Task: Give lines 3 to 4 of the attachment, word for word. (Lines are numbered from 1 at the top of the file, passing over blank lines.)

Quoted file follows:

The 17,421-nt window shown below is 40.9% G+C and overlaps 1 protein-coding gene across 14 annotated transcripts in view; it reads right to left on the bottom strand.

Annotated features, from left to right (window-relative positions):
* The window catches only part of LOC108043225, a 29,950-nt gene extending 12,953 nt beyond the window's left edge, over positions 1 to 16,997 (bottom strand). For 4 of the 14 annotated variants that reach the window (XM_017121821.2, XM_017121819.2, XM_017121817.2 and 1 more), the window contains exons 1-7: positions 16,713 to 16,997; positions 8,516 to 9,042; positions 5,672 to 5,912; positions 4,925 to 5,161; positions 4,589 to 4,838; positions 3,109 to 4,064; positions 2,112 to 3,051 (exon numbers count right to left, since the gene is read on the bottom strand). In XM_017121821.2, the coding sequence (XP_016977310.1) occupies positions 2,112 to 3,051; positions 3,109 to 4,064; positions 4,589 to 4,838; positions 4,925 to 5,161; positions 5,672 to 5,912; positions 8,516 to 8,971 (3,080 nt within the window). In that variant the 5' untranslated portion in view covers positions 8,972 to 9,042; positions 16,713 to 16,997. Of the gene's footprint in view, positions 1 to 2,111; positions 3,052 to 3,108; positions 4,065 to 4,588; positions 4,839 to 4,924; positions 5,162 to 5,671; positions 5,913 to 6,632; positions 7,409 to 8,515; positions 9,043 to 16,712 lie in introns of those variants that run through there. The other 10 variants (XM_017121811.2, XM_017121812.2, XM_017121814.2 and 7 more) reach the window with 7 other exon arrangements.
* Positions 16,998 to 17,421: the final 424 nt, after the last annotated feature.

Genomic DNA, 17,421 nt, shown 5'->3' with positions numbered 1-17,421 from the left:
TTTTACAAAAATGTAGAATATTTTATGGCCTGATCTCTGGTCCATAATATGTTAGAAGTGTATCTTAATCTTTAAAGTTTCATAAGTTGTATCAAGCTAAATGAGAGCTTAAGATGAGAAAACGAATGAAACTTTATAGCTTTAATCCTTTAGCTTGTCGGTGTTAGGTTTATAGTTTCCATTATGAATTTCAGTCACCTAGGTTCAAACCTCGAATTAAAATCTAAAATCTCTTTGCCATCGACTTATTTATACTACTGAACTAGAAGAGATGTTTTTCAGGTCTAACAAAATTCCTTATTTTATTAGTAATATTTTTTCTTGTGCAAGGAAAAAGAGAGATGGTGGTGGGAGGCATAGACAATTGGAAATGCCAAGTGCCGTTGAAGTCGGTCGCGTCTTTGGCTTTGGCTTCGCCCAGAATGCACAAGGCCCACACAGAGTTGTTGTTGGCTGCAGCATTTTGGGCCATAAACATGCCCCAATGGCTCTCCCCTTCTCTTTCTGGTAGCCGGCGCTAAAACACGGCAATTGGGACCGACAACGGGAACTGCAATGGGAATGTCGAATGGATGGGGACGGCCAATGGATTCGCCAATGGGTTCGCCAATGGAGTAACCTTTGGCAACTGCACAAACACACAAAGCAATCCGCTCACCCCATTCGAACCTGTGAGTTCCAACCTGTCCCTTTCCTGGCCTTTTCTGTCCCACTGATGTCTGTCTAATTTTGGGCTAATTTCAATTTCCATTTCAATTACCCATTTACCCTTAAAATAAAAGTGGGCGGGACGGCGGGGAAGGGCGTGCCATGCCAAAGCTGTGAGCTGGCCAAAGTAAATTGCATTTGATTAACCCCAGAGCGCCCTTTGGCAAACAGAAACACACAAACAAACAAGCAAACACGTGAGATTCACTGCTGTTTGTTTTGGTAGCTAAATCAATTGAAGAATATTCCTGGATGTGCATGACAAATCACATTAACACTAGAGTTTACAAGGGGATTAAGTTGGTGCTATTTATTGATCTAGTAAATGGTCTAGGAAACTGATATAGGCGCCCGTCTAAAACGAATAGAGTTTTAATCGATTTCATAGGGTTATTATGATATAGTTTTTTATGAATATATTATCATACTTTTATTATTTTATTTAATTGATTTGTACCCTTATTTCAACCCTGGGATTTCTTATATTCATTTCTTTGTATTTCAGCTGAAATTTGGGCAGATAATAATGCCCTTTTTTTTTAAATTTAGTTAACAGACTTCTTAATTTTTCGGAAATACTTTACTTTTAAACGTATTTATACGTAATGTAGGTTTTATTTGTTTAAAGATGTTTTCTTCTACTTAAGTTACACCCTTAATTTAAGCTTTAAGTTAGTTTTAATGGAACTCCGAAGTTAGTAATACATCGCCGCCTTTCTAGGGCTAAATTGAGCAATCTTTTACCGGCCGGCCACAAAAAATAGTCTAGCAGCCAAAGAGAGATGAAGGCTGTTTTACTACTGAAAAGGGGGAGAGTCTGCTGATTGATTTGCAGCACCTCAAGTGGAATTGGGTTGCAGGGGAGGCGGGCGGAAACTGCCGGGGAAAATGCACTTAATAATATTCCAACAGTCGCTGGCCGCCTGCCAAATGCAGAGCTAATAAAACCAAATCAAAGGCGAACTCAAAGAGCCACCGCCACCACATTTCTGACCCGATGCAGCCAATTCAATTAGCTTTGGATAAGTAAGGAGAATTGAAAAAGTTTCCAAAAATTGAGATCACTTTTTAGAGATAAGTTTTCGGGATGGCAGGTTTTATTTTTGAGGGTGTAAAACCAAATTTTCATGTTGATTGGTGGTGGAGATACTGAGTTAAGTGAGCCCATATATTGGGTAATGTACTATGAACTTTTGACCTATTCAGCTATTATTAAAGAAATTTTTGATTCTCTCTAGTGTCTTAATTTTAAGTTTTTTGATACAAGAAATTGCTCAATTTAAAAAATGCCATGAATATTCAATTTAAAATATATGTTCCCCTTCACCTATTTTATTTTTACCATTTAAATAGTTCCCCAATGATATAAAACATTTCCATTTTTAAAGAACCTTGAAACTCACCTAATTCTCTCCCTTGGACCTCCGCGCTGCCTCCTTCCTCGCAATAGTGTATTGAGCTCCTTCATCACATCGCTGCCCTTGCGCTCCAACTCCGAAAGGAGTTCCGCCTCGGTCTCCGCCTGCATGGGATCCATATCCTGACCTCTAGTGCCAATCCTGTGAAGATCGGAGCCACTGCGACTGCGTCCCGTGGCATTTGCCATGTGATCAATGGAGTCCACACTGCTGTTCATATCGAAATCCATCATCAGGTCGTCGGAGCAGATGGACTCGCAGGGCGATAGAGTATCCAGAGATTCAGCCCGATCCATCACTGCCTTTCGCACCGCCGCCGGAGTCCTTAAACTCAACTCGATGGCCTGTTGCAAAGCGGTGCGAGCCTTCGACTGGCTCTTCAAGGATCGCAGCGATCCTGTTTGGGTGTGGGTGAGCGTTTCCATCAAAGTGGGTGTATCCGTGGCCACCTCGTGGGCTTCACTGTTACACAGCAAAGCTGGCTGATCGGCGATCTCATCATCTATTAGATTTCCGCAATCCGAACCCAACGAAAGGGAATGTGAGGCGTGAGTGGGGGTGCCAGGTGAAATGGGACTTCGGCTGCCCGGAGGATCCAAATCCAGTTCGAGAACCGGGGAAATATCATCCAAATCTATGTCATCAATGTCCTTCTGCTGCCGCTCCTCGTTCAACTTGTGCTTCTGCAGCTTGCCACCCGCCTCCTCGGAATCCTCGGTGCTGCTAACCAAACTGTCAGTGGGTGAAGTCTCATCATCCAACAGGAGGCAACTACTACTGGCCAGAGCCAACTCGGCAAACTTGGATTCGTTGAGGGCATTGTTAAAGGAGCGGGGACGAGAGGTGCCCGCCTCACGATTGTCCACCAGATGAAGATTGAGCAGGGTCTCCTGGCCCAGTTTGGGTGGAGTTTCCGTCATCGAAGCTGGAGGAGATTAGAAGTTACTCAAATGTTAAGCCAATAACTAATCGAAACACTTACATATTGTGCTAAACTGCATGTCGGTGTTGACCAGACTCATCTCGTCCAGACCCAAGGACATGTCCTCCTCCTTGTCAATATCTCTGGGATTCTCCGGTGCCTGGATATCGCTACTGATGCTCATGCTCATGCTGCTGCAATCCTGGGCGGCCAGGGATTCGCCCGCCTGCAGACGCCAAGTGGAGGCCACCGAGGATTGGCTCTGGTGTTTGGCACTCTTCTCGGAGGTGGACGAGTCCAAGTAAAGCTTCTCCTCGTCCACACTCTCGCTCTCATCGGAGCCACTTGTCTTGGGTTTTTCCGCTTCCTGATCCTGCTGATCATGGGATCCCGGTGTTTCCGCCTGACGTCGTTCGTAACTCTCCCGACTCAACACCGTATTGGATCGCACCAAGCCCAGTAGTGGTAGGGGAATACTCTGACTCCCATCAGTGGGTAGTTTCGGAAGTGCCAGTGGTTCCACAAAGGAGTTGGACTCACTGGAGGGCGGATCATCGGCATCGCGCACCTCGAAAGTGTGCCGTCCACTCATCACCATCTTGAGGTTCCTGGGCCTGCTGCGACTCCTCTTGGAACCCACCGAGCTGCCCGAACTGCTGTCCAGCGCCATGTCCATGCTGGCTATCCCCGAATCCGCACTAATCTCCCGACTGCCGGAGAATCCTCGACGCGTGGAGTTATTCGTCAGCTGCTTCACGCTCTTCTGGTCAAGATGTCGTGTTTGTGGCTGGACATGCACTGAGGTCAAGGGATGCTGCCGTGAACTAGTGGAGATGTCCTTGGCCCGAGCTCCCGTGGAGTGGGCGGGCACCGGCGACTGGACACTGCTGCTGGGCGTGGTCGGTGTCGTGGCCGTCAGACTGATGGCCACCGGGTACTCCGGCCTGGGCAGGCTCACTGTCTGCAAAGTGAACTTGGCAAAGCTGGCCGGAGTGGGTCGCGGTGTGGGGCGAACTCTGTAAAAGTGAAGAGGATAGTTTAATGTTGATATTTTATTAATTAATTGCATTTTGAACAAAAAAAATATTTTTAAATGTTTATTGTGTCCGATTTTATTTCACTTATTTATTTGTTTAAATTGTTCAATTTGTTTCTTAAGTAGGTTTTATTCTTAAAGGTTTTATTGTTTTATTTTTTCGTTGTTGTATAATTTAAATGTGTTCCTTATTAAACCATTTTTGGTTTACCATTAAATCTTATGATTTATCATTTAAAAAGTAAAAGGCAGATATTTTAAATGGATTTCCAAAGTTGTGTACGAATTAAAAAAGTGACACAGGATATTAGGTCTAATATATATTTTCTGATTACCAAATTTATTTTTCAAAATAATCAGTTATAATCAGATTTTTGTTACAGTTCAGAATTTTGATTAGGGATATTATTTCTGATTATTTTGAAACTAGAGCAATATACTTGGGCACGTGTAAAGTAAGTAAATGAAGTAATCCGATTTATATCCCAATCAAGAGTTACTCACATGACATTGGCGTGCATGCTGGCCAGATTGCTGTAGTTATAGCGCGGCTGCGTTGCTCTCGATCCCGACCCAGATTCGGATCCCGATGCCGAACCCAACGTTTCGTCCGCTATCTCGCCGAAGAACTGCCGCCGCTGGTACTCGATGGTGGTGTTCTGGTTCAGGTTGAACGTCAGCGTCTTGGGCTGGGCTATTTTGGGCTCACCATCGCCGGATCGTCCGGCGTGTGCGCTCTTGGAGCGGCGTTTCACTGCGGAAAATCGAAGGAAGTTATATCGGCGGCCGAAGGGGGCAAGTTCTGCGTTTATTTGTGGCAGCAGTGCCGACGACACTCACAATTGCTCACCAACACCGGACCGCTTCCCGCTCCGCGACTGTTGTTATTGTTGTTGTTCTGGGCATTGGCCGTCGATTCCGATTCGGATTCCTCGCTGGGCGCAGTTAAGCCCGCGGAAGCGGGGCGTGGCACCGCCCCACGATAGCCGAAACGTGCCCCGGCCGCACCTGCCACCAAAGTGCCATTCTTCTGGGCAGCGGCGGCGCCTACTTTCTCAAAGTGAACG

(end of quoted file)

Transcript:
* The window catches only part of LOC108043225, a 29,950-nt gene extending 12,953 nt beyond the window's left edge, over positions 1 to 16,997 (bottom strand). For 4 of the 14 annotated variants that reach the window (XM_017121821.2, XM_017121819.2, XM_017121817.2 and 1 more), the window contains exons 1-7: positions 16,713 to 16,997; positions 8,516 to 9,042; positions 5,672 to 5,912; positions 4,925 to 5,161; positions 4,589 to 4,838; positions 3,109 to 4,064; positions 2,112 to 3,051 (exon numbers count right to left, since the gene is read on the bottom strand). In XM_017121821.2, the coding sequence (XP_016977310.1) occupies positions 2,112 to 3,051; positions 3,109 to 4,064; positions 4,589 to 4,838; positions 4,925 to 5,161; positions 5,672 to 5,912; positions 8,516 to 8,971 (3,080 nt within the window). In that variant the 5' untranslated portion in view covers positions 8,972 to 9,042; positions 16,713 to 16,997. Of the gene's footprint in view, positions 1 to 2,111; positions 3,052 to 3,108; positions 4,065 to 4,588; positions 4,839 to 4,924; positions 5,162 to 5,671; positions 5,913 to 6,632; positions 7,409 to 8,515; positions 9,043 to 16,712 lie in introns of those variants that run through there. The other 10 variants (XM_017121811.2, XM_017121812.2, XM_017121814.2 and 7 more) reach the window with 7 other exon arrangements.
* Positions 16,998 to 17,421: the final 424 nt, after the last annotated feature.